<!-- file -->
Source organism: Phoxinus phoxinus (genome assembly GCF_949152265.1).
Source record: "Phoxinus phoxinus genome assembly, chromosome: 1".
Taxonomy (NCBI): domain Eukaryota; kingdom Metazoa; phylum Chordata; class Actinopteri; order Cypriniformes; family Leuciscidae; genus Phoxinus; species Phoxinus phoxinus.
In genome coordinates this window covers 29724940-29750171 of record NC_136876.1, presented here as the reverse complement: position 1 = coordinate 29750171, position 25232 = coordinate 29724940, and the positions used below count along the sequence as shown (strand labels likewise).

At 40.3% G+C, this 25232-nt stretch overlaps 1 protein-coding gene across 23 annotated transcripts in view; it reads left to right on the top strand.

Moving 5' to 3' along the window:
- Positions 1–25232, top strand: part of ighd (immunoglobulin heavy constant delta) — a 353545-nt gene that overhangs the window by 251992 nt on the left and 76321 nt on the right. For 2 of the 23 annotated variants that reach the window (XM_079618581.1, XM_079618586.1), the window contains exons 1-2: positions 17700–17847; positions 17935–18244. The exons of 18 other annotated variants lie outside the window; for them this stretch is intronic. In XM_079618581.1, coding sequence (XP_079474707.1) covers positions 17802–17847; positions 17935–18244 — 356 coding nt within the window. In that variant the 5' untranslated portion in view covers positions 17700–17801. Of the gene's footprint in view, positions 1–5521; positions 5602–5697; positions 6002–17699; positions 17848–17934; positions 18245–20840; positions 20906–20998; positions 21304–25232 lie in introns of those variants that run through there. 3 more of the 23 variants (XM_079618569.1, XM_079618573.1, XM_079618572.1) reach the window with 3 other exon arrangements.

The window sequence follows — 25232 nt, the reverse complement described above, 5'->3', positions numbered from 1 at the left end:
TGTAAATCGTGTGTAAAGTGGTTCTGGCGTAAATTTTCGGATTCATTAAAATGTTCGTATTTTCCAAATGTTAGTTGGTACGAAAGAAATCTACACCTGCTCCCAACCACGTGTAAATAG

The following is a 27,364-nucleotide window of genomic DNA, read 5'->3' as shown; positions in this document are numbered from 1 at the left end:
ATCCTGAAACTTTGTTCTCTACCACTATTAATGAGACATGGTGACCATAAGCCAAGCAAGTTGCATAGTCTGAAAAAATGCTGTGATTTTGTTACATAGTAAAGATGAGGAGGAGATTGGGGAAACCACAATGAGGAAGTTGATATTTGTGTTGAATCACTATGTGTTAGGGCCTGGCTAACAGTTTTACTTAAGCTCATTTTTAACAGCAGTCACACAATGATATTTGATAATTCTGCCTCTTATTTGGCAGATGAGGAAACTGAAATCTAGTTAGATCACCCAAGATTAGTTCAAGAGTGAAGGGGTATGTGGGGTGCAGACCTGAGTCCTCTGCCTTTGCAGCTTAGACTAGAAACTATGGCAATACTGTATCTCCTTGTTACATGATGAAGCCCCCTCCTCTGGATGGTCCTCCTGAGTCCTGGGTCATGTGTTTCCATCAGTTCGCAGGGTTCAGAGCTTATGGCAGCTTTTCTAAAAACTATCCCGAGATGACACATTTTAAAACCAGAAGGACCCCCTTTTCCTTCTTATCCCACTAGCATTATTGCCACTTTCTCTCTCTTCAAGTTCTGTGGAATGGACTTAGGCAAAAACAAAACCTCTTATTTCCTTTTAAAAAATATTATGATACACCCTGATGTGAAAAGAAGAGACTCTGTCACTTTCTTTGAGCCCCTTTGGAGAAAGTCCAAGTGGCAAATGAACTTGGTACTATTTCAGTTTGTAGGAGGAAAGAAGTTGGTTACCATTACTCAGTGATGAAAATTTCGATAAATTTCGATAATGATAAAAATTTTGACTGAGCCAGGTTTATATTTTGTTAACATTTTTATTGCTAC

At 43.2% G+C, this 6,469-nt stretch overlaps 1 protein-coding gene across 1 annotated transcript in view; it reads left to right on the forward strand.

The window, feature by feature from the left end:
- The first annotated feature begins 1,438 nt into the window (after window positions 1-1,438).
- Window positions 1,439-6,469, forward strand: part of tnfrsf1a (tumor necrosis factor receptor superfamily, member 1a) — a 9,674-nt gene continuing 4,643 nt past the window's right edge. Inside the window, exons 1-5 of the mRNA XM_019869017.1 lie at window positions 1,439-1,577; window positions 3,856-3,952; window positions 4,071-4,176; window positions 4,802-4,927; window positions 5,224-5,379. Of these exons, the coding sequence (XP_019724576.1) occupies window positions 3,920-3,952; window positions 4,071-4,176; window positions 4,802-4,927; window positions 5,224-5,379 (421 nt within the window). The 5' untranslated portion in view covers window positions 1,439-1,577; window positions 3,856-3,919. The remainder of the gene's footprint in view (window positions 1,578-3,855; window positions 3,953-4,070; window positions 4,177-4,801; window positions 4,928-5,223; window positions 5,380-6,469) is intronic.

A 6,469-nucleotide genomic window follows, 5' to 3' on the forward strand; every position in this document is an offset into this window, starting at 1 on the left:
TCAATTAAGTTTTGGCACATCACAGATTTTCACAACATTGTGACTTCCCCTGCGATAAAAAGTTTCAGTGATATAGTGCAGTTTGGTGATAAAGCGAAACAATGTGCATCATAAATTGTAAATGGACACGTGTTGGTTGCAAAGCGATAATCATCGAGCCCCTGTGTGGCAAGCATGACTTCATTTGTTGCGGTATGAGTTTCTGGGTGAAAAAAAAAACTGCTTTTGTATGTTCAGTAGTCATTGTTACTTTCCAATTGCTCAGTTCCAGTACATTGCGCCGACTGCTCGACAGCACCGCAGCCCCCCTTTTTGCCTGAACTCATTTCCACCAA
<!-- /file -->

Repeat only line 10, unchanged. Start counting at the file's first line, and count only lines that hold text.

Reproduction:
The following is a 27,364-nucleotide window of genomic DNA, read 5'->3' as shown; positions in this document are numbered from 1 at the left end: